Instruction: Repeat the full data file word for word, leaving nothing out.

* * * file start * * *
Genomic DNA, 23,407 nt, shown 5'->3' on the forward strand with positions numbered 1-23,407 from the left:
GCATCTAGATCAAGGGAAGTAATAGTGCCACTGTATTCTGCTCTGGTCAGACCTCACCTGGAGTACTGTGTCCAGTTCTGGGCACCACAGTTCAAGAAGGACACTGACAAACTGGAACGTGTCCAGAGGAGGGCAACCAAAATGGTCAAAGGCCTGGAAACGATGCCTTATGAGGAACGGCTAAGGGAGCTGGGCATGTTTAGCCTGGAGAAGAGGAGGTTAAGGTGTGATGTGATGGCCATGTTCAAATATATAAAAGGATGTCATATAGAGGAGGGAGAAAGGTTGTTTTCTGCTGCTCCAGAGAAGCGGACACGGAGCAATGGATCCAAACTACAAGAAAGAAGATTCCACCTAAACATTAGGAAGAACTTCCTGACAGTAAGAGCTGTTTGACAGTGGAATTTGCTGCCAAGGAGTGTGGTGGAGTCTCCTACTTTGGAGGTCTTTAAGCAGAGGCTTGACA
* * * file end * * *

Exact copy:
Genomic DNA, 23,407 nt, shown 5'->3' on the forward strand with positions numbered 1-23,407 from the left:
GCATCTAGATCAAGGGAAGTAATAGTGCCACTGTATTCTGCTCTGGTCAGACCTCACCTGGAGTACTGTGTCCAGTTCTGGGCACCACAGTTCAAGAAGGACACTGACAAACTGGAACGTGTCCAGAGGAGGGCAACCAAAATGGTCAAAGGCCTGGAAACGATGCCTTATGAGGAACGGCTAAGGGAGCTGGGCATGTTTAGCCTGGAGAAGAGGAGGTTAAGGTGTGATGTGATGGCCATGTTCAAATATATAAAAGGATGTCATATAGAGGAGGGAGAAAGGTTGTTTTCTGCTGCTCCAGAGAAGCGGACACGGAGCAATGGATCCAAACTACAAGAAAGAAGATTCCACCTAAACATTAGGAAGAACTTCCTGACAGTAAGAGCTGTTTGACAGTGGAATTTGCTGCCAAGGAGTGTGGTGGAGTCTCCTACTTTGGAGGTCTTTAAGCAGAGGCTTGACA